The home/road contrasts extend to their postseason history, too. I noted earlier the Patriots’ 28-10 postseason record under Belichick, but 20 of those wins came at home. They are only 8-7 in road and neutral site games (including the Super Bowl), and 3-4 in true road games. The Patriots are 1-3 SU and ATS in on the road in the postseason since 2003, and haven’t won a true road game since beating the Chargers during the 2007 playoffs.
Beyond New England’s suspect road performance, home field advantage has played a significant role in this round with the home team going a perfect 10-0 over the last five seasons, and the home team has won 10 of the last 12 AFC title games. That’s good news for the Chiefs and it doesn’t hurt that they are also exceptional at home. Kansas City is 8-1 SU (5-4 ATS) at Arrowhead Stadium this season, beating teams by 14.8 points per game. The often-criticized Chiefs defense has actually excelled at home, allowing only 17.4 ppg. That number is good for the NFL’s third-best mark. Meanwhile, Reid’s offense has averaged over 32 ppg and has yet to be held under 26 points at home in any game this season.
Those backing the Chiefs will also be happy to know that the last eight teams to win a divisional game by 14+ points and then host the championship game are 8-0 SU (4-4 ATS).
Considering these two teams combined for 83 points and only one punt in their first meeting, the total set at 56.5 points seems attainable. The two teams could spare three touchdowns and a field goal this time around and still hit the over. Both offenses are also clicking right now. The Patriots are averaging 29.2 ppg over their last five games while the Chiefs have put up 30.4 ppg in the same stretch. So HAMMER the over, right?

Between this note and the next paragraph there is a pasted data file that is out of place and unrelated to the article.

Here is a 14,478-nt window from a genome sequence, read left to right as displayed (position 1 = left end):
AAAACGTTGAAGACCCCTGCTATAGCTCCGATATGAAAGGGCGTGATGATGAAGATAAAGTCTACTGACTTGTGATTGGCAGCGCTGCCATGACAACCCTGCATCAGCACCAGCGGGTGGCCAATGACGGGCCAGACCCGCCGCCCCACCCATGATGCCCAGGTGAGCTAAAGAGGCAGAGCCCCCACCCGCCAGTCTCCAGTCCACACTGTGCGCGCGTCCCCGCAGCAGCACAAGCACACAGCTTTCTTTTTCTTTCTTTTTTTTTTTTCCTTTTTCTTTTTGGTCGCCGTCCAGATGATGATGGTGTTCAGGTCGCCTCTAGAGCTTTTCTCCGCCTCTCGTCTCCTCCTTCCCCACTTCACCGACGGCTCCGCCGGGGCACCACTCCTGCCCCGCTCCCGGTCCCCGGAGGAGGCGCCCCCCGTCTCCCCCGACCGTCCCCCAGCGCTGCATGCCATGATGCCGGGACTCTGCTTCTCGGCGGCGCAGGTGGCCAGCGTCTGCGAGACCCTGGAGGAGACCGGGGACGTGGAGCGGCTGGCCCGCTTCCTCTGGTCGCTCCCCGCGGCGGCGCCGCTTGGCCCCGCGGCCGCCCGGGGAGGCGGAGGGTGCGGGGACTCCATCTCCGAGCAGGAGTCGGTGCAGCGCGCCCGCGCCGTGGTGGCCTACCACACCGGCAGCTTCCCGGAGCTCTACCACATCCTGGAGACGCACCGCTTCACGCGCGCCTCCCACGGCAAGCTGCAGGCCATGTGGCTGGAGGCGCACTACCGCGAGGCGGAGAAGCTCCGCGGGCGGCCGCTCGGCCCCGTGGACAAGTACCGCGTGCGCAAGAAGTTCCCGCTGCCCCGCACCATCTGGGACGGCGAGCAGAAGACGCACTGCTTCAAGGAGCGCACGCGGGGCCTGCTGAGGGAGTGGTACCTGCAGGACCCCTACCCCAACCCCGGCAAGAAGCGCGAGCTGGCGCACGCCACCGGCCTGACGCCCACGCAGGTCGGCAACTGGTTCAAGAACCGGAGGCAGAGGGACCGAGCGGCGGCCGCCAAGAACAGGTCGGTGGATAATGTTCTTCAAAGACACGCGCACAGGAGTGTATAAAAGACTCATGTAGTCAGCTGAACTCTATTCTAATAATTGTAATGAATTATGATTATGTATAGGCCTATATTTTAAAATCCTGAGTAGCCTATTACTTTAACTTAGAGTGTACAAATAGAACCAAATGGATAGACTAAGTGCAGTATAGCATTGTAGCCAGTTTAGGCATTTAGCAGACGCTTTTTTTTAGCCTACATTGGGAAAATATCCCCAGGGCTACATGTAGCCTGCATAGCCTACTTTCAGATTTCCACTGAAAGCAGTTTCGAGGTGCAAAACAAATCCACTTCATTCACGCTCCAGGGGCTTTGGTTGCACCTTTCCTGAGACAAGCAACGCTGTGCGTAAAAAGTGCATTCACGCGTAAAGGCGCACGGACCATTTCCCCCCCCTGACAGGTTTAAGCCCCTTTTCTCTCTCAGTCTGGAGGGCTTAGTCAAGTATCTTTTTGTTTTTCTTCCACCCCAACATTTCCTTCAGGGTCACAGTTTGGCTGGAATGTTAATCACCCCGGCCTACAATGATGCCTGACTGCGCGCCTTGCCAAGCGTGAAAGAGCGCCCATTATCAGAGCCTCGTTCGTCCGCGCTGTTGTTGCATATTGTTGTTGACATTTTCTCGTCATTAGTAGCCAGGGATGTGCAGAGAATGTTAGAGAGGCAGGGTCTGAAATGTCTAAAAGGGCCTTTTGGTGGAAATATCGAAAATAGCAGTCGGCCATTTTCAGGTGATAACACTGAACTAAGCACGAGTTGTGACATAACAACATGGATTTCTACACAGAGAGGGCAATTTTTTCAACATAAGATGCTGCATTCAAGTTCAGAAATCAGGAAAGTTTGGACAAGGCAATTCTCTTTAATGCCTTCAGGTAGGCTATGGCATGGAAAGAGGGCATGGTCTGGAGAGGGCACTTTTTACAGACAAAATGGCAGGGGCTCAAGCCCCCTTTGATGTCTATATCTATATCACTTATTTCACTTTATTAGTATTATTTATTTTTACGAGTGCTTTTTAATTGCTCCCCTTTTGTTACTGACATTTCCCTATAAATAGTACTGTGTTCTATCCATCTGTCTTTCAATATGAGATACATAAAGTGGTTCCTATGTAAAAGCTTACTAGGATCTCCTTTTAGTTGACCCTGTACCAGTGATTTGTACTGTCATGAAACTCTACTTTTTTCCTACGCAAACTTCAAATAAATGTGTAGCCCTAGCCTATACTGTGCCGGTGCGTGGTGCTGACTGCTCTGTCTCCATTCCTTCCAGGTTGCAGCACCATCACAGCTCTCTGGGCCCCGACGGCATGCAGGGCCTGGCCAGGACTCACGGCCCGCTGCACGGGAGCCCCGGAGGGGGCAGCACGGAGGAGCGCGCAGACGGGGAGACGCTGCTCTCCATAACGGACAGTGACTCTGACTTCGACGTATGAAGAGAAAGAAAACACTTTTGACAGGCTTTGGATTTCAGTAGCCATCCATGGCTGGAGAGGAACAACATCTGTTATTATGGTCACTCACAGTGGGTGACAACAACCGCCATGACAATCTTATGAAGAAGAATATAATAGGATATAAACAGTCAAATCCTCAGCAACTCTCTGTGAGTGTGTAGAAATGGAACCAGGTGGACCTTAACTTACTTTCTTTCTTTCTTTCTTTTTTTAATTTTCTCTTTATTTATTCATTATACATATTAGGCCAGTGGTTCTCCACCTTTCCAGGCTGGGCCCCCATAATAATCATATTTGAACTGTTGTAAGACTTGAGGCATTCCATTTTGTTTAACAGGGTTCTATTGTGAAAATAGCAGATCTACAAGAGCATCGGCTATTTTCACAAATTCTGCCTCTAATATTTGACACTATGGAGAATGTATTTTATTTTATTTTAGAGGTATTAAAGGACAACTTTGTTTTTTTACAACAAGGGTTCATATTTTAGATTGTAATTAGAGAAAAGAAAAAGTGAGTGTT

Not so fast.
The under has been lights-out at Arrowhead since Reid arrived in Kansas City, going 33-17-1, including in 11 of the last 14 games. The Chiefs’ defense has allowed almost a touchdown per game less than it does on the road. As noted earlier, the Chiefs have allowed a stingy 17.4 ppg at home this season, which in turn takes some of the pressure off the offense to score, thus making it difficult for games to reach the total number. That could explain, in part, why the Kansas City offense averaged nearly six points per game more on the road this season.
Reid’s teams have also consistently kept the number under the total in playoff games. The under is 15-9-1 in Reid’s 25 postseason games and 4-2 in this spot with the Chiefs.
Another pro-under note. There have been 61 games in the NFL since 2000 where temperatures were 19 or below. Only 11 of those games exceeded 56 points. Only 5 of 34 postseason games at those temperatures have gotten there. The game time temperature may be warmer than that benchmark, but keep an eye on it as we inch closer to kickoff.
The Chiefs opened as a consensus 3-point favorite and have held steady at that number throughout the week. As of Friday afternoon, 55% of the total point spread bets and 53% of the point spread money backs the Chiefs. In terms of the total, 48% of the bets and 44% of the money is on the over.
So where’s the value?
Those looking to take the Patriots with the points should head to DraftKings or SugarHouse where you can get them at +3 (+100) . If you want to lay the points with Chiefs, then head to FanDuel and take them at -3 (-115). Meanwhile, if you want New England on the moneyline, you should head to FanDuel and get them at +158 because they are currently offering the best payout.
Totals bettors on the over should grab it at 56 (-110) with either BetStars or FanDuel, while those on the under can grab 56.5 (-110) at DraftKings and SugarHouse.
Despite Brady’s “nobody believes in us” nonsense, the Patriots historically excellent performance in cold weather situations, and their vast postseason experience, I just can’t get past their dismal home/road splits. I think Kansas City is the better football team and typically cook at home. I don’t expect the weather to be much of a factor, but I do think each defense will make some plays this time around. I’m going to roll with the Chiefs and under.
Final Score: Kansas City 30, New England 23